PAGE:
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It is a long while now since I first heard from Elsie3 of your dear sister4's death. (I take the home paper5, but it does not always reach me when it should.) My mind was full of many memories and thoughts of you, and I was waiting for the opportune hour to write you, by hand, all that I felt. Just at that time my right hand6 was giving me a good deal of pain and discomfort. I waited for it to get better, but it got worse. (I wrote Carrie Sherwood7 what the trouble was - inflamed tendon sheath of the thumb.) Two weeks in the hospital8 have reduced the inflamation somewhat, but my hand is still immobilized and will be for some time to come. So I must dictate a letter to you, though I hate to do so. I want to send you a copy of my new book9 as soon as I can autograph it, but so far I have not even been able to put my signature to a check. I spent Christmas in the hospital, and all my Christmas cards and flowers were brought to me there. I was so glad to find a card from you among them. I thought a great deal about you and Josephine while I was there in that lovely, quiet place, seeing no one at all except the nurses. I know what a loss Josephine's death must be to you, because you two were so much together, and truly together in mind and spirit. That fact must be a comfort to you. I remember Helen McNeny10 once remarked to me: "The Mizers always seem to be so close together." The bond of brothers11 to each other and to the sister seemed stronger in your family than in any other I happened to know. That relationship was strong in my own family, but not so strong, I think, as it ⬩W⬩S⬩C⬩was in yours.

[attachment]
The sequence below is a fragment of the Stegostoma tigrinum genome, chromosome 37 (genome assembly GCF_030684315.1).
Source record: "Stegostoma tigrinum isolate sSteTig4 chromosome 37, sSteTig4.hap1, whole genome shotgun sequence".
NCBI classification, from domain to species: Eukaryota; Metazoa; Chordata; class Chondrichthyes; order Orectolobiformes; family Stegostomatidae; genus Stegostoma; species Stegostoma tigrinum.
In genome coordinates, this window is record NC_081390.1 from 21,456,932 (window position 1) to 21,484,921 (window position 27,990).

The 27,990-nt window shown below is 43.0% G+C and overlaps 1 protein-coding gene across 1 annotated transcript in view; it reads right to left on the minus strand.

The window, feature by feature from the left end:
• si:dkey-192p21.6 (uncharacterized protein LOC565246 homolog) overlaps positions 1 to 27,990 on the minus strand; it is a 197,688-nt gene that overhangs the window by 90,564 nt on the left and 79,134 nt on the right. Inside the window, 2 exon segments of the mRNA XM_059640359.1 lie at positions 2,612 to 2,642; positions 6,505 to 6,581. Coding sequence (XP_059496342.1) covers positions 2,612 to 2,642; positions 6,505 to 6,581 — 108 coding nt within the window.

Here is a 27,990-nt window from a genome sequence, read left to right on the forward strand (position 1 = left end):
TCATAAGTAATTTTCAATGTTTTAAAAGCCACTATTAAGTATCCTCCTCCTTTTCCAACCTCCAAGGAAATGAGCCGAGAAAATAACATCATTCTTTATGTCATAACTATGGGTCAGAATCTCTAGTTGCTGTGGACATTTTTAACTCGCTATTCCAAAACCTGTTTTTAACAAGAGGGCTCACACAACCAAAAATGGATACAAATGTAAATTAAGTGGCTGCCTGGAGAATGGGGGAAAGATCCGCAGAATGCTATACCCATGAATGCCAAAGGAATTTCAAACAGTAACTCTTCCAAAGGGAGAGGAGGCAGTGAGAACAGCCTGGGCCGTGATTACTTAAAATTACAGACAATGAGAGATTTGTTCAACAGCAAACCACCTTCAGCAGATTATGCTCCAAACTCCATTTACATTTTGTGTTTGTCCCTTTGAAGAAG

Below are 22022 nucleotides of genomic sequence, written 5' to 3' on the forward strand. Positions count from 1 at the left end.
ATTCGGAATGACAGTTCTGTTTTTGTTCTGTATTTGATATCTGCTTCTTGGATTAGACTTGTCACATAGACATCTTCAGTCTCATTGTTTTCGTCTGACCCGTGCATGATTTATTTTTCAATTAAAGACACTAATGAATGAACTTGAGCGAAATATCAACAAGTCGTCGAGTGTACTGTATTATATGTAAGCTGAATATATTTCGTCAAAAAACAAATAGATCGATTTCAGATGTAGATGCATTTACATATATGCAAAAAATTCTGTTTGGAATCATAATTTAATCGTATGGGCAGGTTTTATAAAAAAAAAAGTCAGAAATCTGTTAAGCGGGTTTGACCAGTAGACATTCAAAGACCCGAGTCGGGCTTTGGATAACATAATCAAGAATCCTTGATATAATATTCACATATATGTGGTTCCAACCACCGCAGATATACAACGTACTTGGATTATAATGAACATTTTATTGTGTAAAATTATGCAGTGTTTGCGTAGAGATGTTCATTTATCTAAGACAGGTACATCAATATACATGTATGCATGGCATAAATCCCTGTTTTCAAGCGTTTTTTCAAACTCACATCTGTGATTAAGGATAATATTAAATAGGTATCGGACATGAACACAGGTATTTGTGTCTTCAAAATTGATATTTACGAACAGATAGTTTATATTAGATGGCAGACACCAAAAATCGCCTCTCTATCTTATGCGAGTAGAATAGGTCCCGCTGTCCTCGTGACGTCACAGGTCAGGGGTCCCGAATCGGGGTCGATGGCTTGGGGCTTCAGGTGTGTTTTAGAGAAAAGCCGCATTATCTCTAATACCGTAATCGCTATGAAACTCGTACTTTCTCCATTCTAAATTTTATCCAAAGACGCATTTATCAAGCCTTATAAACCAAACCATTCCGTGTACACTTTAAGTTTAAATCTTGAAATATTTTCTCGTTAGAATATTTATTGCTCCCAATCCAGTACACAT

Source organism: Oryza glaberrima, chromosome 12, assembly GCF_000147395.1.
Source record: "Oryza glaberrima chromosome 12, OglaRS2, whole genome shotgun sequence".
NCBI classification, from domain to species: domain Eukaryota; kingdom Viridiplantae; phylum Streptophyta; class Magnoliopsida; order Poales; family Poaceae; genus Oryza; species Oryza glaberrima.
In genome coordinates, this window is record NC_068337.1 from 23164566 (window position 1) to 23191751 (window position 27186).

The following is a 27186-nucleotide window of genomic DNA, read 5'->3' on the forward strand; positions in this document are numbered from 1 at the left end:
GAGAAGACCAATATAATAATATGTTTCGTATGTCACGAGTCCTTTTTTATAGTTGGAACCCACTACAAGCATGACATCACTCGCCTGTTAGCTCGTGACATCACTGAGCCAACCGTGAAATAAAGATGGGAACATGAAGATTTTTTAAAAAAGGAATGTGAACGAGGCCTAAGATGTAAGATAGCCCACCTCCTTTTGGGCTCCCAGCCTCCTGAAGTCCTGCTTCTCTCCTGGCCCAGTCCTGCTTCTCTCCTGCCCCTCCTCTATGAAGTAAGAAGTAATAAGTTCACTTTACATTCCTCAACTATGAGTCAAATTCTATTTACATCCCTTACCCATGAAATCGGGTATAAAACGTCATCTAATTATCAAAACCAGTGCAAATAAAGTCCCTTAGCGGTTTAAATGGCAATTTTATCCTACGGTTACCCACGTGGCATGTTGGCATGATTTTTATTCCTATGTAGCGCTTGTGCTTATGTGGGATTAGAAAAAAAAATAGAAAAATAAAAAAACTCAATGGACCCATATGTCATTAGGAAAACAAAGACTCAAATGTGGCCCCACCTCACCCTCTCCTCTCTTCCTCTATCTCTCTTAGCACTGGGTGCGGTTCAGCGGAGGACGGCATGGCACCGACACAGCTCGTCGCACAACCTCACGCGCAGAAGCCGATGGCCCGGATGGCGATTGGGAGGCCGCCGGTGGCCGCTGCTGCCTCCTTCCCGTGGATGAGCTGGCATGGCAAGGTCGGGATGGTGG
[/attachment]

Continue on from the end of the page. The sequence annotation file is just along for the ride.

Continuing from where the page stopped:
Elsie wrote me such a dear letter about a little visit she had from you and Josephine a few years ago. I could almost see you as I read her account of that call which she enjoyed so much. Her letters often bring my old friends before my eyes like that.
There is so much that I want to say to you and to Sidney Florance12, but I am awkward in dictation. When I write to the people I love, I like to do it with my own pen and my own right hand. You will both believe in my love and friendship, won't you, even though I can't put it very well into words? I had hoped to be in Red Cloud13 at this time of the year, but this miserable thumb made a wreck of my plans. Except for my hand, I have been perfectly well this fall - I suppose that was why I could not realise that I must give in, stop doing everything that I like to do, and keep the most useful part of me in splints. I cannot say at all what I want to say, dear Trix, but I love to think of you and I hope you will always think gently of me.Lovingly Willa